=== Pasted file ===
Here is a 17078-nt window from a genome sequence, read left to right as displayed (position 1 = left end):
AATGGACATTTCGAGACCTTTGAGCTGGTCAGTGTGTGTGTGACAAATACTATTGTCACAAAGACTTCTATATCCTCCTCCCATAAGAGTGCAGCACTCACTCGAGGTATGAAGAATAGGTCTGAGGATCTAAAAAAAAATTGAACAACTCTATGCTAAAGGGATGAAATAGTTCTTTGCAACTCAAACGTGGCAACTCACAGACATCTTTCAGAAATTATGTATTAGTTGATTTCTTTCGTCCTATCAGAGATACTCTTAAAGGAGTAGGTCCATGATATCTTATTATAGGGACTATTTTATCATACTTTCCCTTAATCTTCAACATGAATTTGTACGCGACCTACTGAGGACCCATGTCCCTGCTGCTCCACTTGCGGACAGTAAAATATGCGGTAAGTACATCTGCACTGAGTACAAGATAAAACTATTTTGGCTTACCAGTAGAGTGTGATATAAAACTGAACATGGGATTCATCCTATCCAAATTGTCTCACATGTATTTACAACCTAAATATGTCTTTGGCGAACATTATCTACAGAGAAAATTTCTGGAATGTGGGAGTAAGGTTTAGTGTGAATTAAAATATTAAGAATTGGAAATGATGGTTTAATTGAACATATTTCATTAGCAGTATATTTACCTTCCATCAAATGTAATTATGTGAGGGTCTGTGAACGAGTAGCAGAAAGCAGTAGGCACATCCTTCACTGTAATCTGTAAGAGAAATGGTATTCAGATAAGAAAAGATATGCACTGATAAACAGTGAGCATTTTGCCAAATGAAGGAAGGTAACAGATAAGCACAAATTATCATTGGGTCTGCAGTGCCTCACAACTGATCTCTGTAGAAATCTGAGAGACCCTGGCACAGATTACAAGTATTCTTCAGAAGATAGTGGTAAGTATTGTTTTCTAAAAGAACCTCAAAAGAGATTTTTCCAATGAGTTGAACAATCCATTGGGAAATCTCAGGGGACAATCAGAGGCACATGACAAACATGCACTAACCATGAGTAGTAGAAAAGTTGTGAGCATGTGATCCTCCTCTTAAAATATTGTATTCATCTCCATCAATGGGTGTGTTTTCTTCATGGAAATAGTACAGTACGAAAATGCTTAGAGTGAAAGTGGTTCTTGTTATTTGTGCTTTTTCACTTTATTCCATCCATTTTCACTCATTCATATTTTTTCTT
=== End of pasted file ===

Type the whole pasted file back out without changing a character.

Here is a 17078-nt window from a genome sequence, read left to right as displayed (position 1 = left end):
AATGGACATTTCGAGACCTTTGAGCTGGTCAGTGTGTGTGTGACAAATACTATTGTCACAAAGACTTCTATATCCTCCTCCCATAAGAGTGCAGCACTCACTCGAGGTATGAAGAATAGGTCTGAGGATCTAAAAAAAAATTGAACAACTCTATGCTAAAGGGATGAAATAGTTCTTTGCAACTCAAACGTGGCAACTCACAGACATCTTTCAGAAATTATGTATTAGTTGATTTCTTTCGTCCTATCAGAGATACTCTTAAAGGAGTAGGTCCATGATATCTTATTATAGGGACTATTTTATCATACTTTCCCTTAATCTTCAACATGAATTTGTACGCGACCTACTGAGGACCCATGTCCCTGCTGCTCCACTTGCGGACAGTAAAATATGCGGTAAGTACATCTGCACTGAGTACAAGATAAAACTATTTTGGCTTACCAGTAGAGTGTGATATAAAACTGAACATGGGATTCATCCTATCCAAATTGTCTCACATGTATTTACAACCTAAATATGTCTTTGGCGAACATTATCTACAGAGAAAATTTCTGGAATGTGGGAGTAAGGTTTAGTGTGAATTAAAATATTAAGAATTGGAAATGATGGTTTAATTGAACATATTTCATTAGCAGTATATTTACCTTCCATCAAATGTAATTATGTGAGGGTCTGTGAACGAGTAGCAGAAAGCAGTAGGCACATCCTTCACTGTAATCTGTAAGAGAAATGGTATTCAGATAAGAAAAGATATGCACTGATAAACAGTGAGCATTTTGCCAAATGAAGGAAGGTAACAGATAAGCACAAATTATCATTGGGTCTGCAGTGCCTCACAACTGATCTCTGTAGAAATCTGAGAGACCCTGGCACAGATTACAAGTATTCTTCAGAAGATAGTGGTAAGTATTGTTTTCTAAAAGAACCTCAAAAGAGATTTTTCCAATGAGTTGAACAATCCATTGGGAAATCTCAGGGGACAATCAGAGGCACATGACAAACATGCACTAACCATGAGTAGTAGAAAAGTTGTGAGCATGTGATCCTCCTCTTAAAATATTGTATTCATCTCCATCAATGGGTGTGTTTTCTTCATGGAAATAGTACAGTACGAAAATGCTTAGAGTGAAAGTGGTTCTTGTTATTTGTGCTTTTTCACTTTATTCCATCCATTTTCACTCATTCATATTTTTTCTT